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Stoking the Fire



Here in Texas, we love our barbecue. We’ll get into arguments with folks from the Deep South about the glories of brisket over pulled pig with vinegar sauce. It’s fightin’ words around here if you tell us that slow-smoked beef isn’t true barbecue. According to this website, “the Lone Star State has the sixth highest percentage of barbecue restaurants (in the U.S.), and it’s home to some of the most iconic barbecue joints in the whole country. Styles vary across the state, but beef is king and brisket is the h3706464386_6ca98d0051_ooly grail of Texas barbecue.”


Leviticus 6 describes a barbecue of sorts. It was called the burnt offering, a twice-daily sacrifice made by the Hebrew priests, consisting of a pair of year-old lambs without any imperfections. Three times in this chapter, God instructs the priests to keep the fire burning. Day in and day out, rain or shine, the altar fire was to be stoked with a sacrificial lamb on the grate. It was a visual reminder that the fire of God’s people should never go out.

Much ink has been spilled on the waning fires of mainline denominations, including the United Methodist Church, which ordained me. When I was a kid attending Village Methodist Church in Oklahoma City in the 1960s, our denomination was in its heyday with over 12 million members representing 6% of America’s population.  Most recent stats put us just under 8 million members in the USA, representing only 2.5% of our total population (by contrast, United Methodism is exploding in Africa and the Philippines).  Folks smarter than me have analyzed the problem up and down, from bishops to laity. I won’t solve the problem in one blog. But I thought it would be helpful to go back to the source of Methodism, and consult the one who sparked these fires in England during the 18th century, a fire that leapt across the Atlantic to the colonies and spread across the Western frontier in the 1800s.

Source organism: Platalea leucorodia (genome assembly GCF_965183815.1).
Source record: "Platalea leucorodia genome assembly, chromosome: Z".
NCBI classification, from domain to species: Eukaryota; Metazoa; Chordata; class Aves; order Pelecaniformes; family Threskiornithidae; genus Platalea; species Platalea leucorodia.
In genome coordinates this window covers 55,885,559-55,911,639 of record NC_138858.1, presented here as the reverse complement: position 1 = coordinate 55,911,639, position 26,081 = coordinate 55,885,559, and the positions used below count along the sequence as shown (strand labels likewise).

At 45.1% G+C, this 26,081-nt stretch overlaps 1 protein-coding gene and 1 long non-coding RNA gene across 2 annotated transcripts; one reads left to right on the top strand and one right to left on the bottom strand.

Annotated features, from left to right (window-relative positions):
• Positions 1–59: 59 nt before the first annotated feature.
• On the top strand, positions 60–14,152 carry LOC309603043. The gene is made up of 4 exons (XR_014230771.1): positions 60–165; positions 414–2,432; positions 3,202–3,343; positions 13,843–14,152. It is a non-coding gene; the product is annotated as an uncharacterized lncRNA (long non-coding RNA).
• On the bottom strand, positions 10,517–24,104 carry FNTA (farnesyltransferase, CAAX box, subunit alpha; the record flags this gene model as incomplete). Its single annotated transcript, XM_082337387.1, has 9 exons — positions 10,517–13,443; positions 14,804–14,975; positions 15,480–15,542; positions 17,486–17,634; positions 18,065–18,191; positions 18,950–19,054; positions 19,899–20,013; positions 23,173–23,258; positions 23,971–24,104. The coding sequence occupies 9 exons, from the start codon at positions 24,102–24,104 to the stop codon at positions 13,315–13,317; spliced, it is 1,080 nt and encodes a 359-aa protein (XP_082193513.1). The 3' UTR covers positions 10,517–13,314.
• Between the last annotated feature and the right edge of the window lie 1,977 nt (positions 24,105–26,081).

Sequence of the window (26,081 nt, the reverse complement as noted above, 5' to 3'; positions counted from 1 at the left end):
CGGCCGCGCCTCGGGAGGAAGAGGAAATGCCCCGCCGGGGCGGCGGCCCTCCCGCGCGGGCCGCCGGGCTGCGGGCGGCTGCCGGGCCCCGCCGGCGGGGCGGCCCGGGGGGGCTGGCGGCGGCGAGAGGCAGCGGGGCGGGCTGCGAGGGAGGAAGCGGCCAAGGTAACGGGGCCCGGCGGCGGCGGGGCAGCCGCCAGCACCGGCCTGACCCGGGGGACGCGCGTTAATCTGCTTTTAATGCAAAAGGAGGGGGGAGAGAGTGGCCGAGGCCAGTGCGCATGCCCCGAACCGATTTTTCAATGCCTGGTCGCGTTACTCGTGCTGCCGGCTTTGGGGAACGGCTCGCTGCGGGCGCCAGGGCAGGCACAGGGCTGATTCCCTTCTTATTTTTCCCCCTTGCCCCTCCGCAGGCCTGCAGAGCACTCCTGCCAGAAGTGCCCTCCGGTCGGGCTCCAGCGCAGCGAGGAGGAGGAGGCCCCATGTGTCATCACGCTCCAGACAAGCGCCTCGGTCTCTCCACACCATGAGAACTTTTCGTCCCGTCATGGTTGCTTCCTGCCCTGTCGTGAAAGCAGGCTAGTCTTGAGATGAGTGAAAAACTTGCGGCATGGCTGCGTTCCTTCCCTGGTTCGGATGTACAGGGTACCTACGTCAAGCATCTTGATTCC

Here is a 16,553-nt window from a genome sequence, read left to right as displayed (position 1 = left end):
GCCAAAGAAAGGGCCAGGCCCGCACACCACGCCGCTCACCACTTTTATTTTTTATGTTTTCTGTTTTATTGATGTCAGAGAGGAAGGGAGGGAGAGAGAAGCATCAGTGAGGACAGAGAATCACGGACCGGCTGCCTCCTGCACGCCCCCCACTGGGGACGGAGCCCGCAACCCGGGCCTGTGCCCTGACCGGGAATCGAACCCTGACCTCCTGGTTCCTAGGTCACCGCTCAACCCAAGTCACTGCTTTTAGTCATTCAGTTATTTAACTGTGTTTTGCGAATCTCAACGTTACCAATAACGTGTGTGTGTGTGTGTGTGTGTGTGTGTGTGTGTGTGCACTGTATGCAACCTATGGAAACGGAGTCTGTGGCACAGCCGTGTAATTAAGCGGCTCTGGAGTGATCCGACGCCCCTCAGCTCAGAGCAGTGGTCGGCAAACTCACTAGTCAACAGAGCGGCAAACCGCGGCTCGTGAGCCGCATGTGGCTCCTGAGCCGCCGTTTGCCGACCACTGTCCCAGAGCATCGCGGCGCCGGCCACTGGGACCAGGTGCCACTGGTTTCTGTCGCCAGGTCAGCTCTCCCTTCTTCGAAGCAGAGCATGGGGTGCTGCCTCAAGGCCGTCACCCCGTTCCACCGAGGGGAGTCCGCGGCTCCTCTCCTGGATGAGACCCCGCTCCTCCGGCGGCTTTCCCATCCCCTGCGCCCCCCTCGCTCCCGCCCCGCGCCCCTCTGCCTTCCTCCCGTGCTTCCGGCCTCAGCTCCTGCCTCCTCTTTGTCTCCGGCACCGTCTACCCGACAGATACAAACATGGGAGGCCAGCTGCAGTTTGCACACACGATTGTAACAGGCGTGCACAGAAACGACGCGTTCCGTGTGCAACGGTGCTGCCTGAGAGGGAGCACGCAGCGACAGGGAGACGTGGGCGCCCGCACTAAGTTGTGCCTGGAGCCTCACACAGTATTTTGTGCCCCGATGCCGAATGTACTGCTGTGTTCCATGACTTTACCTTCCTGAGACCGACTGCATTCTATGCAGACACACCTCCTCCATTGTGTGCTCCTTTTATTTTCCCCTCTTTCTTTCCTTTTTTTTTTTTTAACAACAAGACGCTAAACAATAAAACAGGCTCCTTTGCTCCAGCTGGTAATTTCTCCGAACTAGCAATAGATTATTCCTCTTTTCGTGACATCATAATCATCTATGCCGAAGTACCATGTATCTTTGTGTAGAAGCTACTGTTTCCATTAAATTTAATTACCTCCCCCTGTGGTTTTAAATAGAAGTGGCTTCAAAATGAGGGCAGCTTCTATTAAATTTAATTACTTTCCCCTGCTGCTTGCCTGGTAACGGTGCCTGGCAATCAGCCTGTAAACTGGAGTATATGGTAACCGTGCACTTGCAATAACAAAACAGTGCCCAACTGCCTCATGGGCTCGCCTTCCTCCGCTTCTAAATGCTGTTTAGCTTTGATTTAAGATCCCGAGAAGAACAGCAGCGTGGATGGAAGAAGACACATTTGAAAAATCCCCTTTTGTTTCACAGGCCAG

wesleyI’m talking, of course, about John Wesley. Wesley was an Anglican priest who never intended to start a new sect. But when his church reforms and practices swept like wildfire across the land, he had no choice but to endorse “Methodism” as an alternative to the Church of England.

In 1742, Wesley published an 8-page tract entitled “The Character of a Methodist” that eventually went through 19 reprints. (You could say it went viral). Wesley began by explaining that Methodism was not defined by personal opinions. You could get a hundred Methodists in one room and ask them their views on one topic, and you are likely to get a hundred different opinions — as our recent General Conference proved that with its protracted arguments over parliamentary rules and the “hot potato” issue of human sexuality. There is only one thing we unanimously agree on, and that is “whenever two or more are gathered, there must be potluck.”